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Recent Decision Summarizes Consumer Debtor’s Obligation to Retain Documents and Explain Pre-Petition Loss of Assets

Suffolk Lawyer, October 2006
Written by Craig D. Robins, Esq.

I was most intrigued when the Bankruptcy Court announced several months ago that it was going to make certain judicial opinions available on the E.C.F. website, and that they were going to do this at no charge as part of a policy of providing the public and the bar with information. Despite checking the site repeatedly, there have been very few reported decisions – less than ten to date. However, a few weeks ago I saw a decision issued by Judge Stong (Brooklyn) that was quite interesting.

That case contained a set of facts that became more and more fascinating as I read the decision. It also contained an excellent summary of the law regarding a consumer debtor’s obligation to maintain documents and explain pre-petition financial transactions.

When I first started reading the 34-page memorandum decision (provided as an exact copy of the original in PDF format), I expected to quickly skim the entire document and finish it within a minute. However, I found that it was written almost like a novel with an unexpected twist ending that initially kept me guessing as to who would prevail.

Ginger Young filed a Chapter 7 consumer petition in April 2004. Just five months later, the trustee, John S. Pereira, brought an adversary proceeding (Pereira v. Young, Adv. Pro. No. 04-1476-ess) in which he alleged five claims for relief. Essentially, he argued that the debtor, a paraprofessional employed by the N.Y.C. Department of Education, sold her single-family home just six months before filing, netting $78,000, and that since the debtor could not account for where the money went, she should be denied a discharge. In addition, the debtor depleted $62,000 in pension distributions in the year before filing and was barely able to account for where those proceeds went.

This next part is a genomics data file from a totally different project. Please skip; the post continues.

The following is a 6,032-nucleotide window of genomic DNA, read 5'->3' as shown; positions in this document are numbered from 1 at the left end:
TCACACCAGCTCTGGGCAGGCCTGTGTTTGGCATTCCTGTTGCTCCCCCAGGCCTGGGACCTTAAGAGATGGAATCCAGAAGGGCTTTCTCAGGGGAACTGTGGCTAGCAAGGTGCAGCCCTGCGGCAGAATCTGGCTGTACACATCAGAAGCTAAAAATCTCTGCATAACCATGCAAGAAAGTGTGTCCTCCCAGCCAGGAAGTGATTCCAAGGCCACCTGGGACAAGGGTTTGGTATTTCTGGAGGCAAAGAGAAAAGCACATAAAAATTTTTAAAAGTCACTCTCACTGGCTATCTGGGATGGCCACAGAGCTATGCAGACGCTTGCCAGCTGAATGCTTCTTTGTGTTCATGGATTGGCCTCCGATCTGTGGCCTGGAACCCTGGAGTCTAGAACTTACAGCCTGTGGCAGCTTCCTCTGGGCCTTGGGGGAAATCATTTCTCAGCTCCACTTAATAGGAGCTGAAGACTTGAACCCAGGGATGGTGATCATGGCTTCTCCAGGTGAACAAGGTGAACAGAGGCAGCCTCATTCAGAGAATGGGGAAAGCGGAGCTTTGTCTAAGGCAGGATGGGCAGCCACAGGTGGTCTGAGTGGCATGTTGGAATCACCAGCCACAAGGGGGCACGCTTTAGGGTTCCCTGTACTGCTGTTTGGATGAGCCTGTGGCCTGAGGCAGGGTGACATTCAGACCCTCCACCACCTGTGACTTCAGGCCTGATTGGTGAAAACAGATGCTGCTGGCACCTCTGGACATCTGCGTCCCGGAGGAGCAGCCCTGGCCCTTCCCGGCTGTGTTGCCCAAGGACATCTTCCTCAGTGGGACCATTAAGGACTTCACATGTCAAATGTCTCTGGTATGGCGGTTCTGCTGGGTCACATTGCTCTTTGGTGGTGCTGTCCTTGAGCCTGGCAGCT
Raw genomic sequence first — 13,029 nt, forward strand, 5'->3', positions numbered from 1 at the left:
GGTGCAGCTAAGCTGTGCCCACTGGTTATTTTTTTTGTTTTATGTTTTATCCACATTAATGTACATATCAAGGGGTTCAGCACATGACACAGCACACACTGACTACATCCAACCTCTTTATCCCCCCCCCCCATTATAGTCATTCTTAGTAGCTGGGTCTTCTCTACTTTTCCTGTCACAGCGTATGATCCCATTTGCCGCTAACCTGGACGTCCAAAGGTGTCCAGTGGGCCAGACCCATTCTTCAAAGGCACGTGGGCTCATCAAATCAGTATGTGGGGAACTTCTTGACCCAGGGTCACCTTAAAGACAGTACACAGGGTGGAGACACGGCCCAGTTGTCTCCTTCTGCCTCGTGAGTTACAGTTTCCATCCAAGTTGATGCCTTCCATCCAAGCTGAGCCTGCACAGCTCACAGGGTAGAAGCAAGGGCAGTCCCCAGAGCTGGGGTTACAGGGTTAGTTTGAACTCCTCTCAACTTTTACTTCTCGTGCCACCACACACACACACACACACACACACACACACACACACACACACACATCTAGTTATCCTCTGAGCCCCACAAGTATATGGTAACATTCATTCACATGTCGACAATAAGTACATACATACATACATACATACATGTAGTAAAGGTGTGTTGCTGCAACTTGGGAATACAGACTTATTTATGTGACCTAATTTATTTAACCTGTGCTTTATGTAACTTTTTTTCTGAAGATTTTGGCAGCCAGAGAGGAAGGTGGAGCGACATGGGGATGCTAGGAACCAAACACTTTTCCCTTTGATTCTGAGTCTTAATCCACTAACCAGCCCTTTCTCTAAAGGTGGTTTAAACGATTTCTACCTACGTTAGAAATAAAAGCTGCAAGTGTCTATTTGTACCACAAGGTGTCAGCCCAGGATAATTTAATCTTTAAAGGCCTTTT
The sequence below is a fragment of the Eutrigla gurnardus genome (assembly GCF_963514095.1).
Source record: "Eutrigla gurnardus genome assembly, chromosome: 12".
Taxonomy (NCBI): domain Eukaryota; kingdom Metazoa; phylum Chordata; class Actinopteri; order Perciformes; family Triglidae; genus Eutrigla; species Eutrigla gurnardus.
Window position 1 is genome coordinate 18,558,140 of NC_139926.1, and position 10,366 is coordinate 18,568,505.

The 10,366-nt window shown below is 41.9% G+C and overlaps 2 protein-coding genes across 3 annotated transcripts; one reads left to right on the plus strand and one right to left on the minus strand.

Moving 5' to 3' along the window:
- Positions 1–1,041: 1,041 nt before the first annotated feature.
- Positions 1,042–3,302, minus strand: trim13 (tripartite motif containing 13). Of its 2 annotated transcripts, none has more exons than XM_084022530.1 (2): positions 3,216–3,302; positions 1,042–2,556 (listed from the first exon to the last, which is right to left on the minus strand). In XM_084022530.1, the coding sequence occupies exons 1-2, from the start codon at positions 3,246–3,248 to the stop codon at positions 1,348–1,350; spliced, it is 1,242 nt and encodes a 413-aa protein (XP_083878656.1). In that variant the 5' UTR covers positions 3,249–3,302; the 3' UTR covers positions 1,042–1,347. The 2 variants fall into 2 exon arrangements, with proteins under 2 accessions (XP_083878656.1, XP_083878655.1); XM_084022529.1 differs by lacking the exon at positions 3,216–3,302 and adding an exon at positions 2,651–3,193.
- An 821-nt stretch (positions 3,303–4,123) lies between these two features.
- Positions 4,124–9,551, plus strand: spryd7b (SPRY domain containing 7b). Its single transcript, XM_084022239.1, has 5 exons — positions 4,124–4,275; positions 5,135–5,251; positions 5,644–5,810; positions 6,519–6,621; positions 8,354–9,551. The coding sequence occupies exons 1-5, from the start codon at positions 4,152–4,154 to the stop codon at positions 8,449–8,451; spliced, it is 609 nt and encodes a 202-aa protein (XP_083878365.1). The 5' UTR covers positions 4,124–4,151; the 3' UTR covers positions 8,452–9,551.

The trustee argued that under Code section 727(a)(3), the debtor’s discharge should be denied because the debtor failed to keep or preserve recorded information; that under section 727(a)(4), the debtor knowingly withheld books and records relating to the debtor’s financial affairs; and that under section 727(a)(5) the debtor was unable to satisfactorily explain the losses of assets. Judge Stong quickly pointed out that if the trustee succeeded under any one of these provisions, the debtor would not be entitled to a discharge.

The debtor denied the trustee’s allegations. Although the trial started in June 2005, the parties agreed to postpone the trial in an effort to reach a disposition through Court-referred mediation. When the parties were unable to reach a settlement over the course of almost a year, the trial was concluded in 2006, and this judicial opinion followed.

Half-way through the written decision, Judge Stong found that the documents that the debtor produced did not permit the trustee to determine the debtor’s financial condition with completeness and accuracy. In particular, they did not enable the trustee to determine what the debtor did with the $140,000 that she received from the sale of the house and from the pension distributions.

At this point, I thought for sure that the debtor was a dead duck. After all, I have witnessed trustees examining countless debtors (clients of other attorneys, of course) as to pre-petition loss of assets and the inability to produce satisfactory documents. These debtors would often come up with the flimsiest of excuses or no explanation whatsoever. In each case, it would merely be a question of time before the debtor’s counsel would reach a settlement with the trustee, or in rare cases, the trustee would seek to bar the debtor’s discharge, as here. I therefore wondered why there was such a lengthy decision in what seemed to be a slam-dunk case against the debtor. Furthermore, the Judge pointed out that since the trustee established his case, the burden shifted to the debtor.